Does Your Credit Score Make You “Unbankable”?

CFPB evaluates how banks use credit to blacklist customers

Bad credit could make you unbankable

Most people know that a bad credit score can prevent a consumer from qualifying for loans and credit cards, but did you know that it can also keep you from opening a bank account?

The Consumer Financial Protection Bureau (CFPB) has raised concerns about policies that banks use to review potential customers who apply for new account. Complaints have been made that negative information on a consumer’s credit report can prevent consumers from qualifying for accounts. It’s a condition known as being “unbankable” and it can put you in a bad financial position if you get into this type of situation.

The CFPB’s main issue with credit review practices by banks is that consumer reports are being used, “as crude ‘black lists’ where consumers are turned down for an account simply because their name appears on the list.” This statement comes from CFPB Director Richard Cordray, who continues, “We envision a process that better understands consumers’ needs and can provide an account that is appropriate to their personal circumstances.”

The CFPB’s idea is simple – if you have a bad credit score, it makes sense that you can’t qualify for traditional credit lines, but you still have alternatives, such as secured credit cards, that you can use to build credit and get where you need to be. On the other hand, as the system stands now, if you have bad credit, you may simply be turned down for a bank account with no alternatives offered.

That leads to this “unbankable” condition where consumers can’t even use the most basic tools in our financial landscape, like checking and savings accounts. That can make it harder to manage money and do simple financial tasks like paying bills. It can also mean that you lose income out of every paycheck for things like check cashing and money order fees.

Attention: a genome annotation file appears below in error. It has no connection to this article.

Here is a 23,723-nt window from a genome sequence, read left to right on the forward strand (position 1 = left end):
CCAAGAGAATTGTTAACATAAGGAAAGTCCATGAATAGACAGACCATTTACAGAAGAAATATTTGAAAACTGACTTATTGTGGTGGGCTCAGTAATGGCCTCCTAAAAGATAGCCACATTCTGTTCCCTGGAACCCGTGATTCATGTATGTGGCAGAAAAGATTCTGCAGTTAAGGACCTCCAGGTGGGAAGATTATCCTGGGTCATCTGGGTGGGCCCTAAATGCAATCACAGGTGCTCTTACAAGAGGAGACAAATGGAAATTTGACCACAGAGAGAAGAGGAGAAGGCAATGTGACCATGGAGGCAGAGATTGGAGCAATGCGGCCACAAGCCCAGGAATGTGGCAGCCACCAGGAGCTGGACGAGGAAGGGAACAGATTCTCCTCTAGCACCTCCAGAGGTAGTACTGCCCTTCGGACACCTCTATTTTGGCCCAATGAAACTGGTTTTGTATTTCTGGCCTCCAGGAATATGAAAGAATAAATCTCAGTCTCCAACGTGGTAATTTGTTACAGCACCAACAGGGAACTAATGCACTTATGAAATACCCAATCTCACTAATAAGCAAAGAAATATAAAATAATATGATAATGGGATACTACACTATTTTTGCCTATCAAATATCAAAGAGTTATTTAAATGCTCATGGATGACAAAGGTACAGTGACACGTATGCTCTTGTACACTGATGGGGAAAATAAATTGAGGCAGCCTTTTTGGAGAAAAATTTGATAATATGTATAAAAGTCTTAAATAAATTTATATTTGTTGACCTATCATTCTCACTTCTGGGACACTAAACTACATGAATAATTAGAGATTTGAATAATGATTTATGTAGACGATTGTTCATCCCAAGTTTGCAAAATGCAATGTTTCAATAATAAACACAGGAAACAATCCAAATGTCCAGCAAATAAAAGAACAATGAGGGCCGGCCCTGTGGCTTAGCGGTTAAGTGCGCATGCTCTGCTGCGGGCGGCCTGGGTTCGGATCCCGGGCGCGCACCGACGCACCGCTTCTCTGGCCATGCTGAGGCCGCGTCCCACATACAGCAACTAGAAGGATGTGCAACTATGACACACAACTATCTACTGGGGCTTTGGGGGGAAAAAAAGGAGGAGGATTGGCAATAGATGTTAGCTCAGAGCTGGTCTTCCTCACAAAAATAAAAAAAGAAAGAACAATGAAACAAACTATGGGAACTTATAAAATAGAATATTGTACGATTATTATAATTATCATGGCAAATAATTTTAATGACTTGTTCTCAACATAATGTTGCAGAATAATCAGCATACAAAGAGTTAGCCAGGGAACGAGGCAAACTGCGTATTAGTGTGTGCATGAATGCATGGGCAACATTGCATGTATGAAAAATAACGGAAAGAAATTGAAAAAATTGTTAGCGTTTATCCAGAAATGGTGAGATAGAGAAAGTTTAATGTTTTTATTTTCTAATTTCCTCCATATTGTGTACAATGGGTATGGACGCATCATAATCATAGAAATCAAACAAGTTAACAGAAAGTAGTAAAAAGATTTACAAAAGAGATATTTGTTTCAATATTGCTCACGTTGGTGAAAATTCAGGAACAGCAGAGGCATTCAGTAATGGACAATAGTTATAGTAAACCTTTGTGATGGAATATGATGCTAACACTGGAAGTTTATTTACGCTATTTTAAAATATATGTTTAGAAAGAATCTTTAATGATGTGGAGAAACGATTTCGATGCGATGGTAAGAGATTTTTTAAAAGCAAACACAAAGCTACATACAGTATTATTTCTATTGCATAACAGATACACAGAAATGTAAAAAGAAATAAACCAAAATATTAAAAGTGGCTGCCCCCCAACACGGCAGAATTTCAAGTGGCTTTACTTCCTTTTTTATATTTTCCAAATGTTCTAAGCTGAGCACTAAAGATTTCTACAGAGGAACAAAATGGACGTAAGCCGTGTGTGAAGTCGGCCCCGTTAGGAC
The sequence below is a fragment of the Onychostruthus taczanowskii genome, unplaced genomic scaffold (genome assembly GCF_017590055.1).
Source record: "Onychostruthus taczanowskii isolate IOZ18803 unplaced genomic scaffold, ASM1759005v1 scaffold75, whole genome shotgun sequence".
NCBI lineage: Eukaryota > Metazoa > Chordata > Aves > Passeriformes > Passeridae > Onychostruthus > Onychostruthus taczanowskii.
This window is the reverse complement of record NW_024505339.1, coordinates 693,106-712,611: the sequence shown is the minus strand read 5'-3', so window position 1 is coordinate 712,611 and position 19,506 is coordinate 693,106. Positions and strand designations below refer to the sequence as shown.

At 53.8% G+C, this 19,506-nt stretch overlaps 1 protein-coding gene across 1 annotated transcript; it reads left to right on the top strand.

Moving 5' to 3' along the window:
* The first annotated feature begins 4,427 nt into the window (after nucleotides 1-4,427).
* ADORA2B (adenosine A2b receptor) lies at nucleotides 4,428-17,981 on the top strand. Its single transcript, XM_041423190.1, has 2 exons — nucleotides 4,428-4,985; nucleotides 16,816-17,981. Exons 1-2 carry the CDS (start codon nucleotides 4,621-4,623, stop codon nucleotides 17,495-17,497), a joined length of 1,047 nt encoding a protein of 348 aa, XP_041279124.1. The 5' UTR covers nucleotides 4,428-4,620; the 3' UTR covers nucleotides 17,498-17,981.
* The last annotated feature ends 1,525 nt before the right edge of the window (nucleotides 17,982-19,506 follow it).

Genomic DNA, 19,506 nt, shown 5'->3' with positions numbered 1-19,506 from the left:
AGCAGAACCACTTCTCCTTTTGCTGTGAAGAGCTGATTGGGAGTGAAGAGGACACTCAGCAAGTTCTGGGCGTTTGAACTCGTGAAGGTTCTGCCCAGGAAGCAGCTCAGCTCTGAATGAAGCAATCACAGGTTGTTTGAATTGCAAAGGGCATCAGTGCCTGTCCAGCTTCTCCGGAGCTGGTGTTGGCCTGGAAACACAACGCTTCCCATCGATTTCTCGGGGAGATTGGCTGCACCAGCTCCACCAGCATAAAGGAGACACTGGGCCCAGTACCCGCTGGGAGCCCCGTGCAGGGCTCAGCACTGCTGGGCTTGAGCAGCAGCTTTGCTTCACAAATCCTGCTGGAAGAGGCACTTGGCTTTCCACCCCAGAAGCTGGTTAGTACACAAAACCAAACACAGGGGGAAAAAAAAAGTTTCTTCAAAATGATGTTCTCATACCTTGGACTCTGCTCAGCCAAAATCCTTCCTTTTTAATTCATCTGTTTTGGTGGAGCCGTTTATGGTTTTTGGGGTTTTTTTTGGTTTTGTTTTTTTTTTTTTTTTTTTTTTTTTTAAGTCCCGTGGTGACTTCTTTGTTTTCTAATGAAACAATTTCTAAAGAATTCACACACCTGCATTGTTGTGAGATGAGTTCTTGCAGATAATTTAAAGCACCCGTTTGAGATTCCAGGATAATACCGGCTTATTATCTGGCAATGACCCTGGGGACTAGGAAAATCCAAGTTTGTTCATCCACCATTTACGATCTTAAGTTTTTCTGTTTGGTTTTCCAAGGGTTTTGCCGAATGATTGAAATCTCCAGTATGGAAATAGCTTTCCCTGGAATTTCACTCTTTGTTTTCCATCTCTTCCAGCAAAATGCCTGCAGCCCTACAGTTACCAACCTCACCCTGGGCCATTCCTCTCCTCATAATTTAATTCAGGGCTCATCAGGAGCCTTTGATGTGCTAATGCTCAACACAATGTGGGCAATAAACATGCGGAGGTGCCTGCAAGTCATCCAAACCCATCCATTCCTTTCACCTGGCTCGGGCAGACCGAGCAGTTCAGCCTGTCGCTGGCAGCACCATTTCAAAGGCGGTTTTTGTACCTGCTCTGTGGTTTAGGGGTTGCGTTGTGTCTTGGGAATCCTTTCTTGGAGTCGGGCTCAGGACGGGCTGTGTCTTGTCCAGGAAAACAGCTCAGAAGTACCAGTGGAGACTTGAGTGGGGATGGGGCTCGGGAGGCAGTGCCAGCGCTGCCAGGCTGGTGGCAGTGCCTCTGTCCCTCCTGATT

“It is one thing to use a credit report or similar type of consumer report as a means of assuring consumers do not take on more risk than they can handle,” Cordray admits. “Indeed, the bureau would be concerned if banks or credit unions were to grant credit to consumers without regard to their prior credit history.”

With that in mind, the CFPB would encourage banks and credit unions to use consumer credit reports, but instead of barring a consumer from getting a bank account, a bad credit score would mean the financial institution would offer accounts that are specialized for people who struggle to maintain a stable financial outlook.

“It’s understandable that banks would be wary of consumers who may have struggled with credit in the past,” says Gary Herman, “but that shouldn’t put people in a situation where they don’t have any options to help build a stable outlook and budget. New regulations may even motivate banks to come up with new tools that can help consumers learn and grow as credit users.”

What to do if you’re “unbankable” right now

Of course the CFPB has only recently began their investigation of these practices, so if you have bad credit and need a bank account now, you may be stuck in this “unbankable” limbo. So what do you do?

  1. First you need to get a handle on any debt that’s causing your credit score issues. Start by talking to a certified credit counselor to see if you can use a debt management program to consolidate your debt so you can regain control, or if you need a different solution.
  2. Once you have debt under control, review your credit reports to see what they say about you. If there are negative items that you think are old, outdated or incorrect, then consider going through the credit repair process to have them removed.
  3. Finally, you need to take steps to rebuild your credit. Pay loans and credit cards on time. If you don’t have any debt to pay off so you can build credit, consider getting a secured credit card with a low credit limit that you can use to build your way to the credit score you need.
  4. After about six months, reapply for a bank account with the financial institution of your choice to see if you have done enough to get the accounts you need.

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